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Emotional distress with dementia: A systematic review using corpus-based analysis and meta-ethnography

Petty, Stephanie ORCID: https://orcid.org/0000-0002-1453-3313, Harvey, Kevin, Griffiths, Amanda, Coleston, Donna Maria and Dening, Tom (2018) Emotional distress with dementia: A systematic review using corpus-based analysis and meta-ethnography. International Journal of Geriatric Psychiatry, 33 (5). pp. 679-687.

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[img] Text (Petty, S., Harvey, K., Griffiths, A., Coleston, D.M., & Dening, T. (2018). Emotional distress with dementia: a systematic review using corpus-based analysis and meta-ethnography. International Journal of Geriatric Psychiatry, 33(5), 679-687.)
Petty_systematic review_IJGP_2018.docx - Accepted Version
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Abstract

Objective: More understanding is needed about the emotional experiences of dementia from the perspective of the individual. This understanding can then inform the provision of health care to meet individual needs. This systematic review aimed to present all available descriptions of emotional distress and explanations for emotional distress experienced by individuals with dementia, articulated personally and by others.

Methods: A systematic mixed-method review identified literature that was screened and quality appraised. Data were analysed quantitatively and qualitatively using corpus-based methods and meta-ethnography.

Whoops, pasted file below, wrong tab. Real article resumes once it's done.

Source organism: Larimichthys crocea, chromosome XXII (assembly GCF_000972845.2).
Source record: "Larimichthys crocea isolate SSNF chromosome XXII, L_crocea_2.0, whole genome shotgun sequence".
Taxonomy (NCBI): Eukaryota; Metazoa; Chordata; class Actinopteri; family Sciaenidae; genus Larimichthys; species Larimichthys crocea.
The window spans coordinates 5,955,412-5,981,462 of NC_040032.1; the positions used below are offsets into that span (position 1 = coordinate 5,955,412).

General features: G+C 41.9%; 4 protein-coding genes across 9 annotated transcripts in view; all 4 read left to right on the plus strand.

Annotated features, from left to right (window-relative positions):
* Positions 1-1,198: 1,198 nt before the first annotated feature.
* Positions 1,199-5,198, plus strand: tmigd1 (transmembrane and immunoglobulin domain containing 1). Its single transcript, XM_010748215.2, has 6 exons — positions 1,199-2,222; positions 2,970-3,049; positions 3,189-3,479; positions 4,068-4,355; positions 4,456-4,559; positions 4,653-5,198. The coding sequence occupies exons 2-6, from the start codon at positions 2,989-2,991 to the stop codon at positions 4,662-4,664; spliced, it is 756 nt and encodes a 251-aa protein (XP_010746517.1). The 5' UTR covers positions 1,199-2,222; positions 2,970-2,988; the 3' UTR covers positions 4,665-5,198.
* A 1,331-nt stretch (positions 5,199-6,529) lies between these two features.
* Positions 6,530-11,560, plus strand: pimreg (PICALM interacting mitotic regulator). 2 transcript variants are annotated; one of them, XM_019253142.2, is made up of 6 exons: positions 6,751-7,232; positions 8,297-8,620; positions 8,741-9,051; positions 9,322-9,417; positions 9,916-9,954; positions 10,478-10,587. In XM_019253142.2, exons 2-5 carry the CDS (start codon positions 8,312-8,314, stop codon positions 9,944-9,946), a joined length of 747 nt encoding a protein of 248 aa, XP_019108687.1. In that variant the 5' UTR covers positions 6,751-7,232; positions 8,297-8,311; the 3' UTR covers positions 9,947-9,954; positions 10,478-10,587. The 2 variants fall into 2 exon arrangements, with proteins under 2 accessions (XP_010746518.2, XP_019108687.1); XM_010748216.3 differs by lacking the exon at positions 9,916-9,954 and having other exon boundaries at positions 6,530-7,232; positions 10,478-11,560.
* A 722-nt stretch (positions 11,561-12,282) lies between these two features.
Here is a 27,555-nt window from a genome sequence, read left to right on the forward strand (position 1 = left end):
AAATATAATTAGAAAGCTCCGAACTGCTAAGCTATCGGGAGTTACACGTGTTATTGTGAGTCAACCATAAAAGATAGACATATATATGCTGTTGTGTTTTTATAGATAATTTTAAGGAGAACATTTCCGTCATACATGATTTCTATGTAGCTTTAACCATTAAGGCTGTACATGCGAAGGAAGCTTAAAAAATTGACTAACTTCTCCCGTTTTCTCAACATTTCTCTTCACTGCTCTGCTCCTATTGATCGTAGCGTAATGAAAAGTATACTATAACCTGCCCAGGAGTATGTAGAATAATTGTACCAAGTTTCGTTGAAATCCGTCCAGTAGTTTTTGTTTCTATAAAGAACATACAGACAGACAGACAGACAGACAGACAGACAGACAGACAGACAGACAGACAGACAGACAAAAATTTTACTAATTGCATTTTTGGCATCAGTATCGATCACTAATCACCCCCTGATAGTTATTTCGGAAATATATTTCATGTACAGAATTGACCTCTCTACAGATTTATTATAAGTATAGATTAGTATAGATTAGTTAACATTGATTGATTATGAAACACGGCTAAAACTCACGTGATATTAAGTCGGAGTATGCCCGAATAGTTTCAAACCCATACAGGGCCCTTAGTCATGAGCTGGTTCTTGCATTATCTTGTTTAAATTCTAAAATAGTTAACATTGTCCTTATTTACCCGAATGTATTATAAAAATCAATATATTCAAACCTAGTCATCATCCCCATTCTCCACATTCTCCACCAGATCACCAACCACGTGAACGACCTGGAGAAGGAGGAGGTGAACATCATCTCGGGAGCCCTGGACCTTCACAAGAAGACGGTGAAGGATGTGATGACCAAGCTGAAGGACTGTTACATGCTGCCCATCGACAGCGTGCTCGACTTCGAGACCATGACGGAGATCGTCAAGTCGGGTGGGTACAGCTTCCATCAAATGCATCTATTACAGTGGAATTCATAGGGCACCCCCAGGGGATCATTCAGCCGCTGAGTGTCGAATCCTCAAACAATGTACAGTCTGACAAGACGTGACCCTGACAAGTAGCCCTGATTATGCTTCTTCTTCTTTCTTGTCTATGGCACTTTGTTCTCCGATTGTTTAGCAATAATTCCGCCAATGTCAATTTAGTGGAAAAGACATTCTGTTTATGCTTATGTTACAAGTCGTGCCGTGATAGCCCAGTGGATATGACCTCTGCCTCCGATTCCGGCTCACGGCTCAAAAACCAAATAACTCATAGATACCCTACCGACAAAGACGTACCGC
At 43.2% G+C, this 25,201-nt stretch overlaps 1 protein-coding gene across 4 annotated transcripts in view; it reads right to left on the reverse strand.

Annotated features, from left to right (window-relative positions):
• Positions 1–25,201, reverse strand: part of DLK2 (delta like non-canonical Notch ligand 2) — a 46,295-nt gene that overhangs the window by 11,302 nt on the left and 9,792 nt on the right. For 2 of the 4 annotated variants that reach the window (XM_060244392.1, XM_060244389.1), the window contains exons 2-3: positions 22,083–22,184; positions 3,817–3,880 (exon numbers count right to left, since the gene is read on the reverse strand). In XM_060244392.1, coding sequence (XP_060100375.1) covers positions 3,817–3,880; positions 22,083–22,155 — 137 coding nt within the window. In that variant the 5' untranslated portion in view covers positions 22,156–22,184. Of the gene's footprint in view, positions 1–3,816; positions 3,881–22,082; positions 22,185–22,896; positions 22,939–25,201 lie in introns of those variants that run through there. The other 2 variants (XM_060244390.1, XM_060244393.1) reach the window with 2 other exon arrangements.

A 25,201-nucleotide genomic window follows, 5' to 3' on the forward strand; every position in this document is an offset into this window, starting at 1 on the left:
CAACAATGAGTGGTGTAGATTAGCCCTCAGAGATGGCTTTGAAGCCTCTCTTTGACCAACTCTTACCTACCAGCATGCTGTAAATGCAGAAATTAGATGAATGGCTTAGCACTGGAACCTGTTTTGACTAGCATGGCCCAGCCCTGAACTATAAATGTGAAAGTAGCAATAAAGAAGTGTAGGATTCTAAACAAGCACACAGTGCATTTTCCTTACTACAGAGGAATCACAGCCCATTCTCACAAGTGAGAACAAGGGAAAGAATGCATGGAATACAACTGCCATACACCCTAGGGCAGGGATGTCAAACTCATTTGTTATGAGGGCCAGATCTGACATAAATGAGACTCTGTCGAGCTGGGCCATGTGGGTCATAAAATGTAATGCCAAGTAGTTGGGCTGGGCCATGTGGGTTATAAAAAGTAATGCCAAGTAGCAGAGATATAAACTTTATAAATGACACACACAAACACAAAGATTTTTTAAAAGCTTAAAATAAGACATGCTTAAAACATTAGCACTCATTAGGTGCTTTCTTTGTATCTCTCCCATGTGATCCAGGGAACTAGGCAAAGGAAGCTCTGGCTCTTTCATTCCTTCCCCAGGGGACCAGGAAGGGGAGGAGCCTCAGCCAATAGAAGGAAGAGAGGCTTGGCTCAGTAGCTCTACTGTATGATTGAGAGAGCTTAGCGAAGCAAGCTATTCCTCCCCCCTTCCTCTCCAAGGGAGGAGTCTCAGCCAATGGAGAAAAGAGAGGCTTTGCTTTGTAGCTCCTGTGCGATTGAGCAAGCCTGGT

Results: The 121 included studies showed that individuals with dementia have expressed emotional distress comprehensibly. Family, professional caregivers, clinicians, and academic writers have also observed and described extreme emotional experiences. Feeling fearful and lonely were predominant and show the importance of anxiety in dementia. Explanations for emotional distress included threats to universal, human needs for identity, belonging, hope, and predictability.

Conclusions: The variable and personal emotional experiences of individuals with dementia are well described and should not continue to be overlooked. Limitations, future research, and clinical implications are discussed.

Item Type: Article
Status: Published
DOI: https://doi.org/10.1002/gps.4870
Subjects: H Social Sciences > H Social Sciences (General)
School/Department: School of Education, Language and Psychology
URI: http://ray.yorksj.ac.uk/id/eprint/5532

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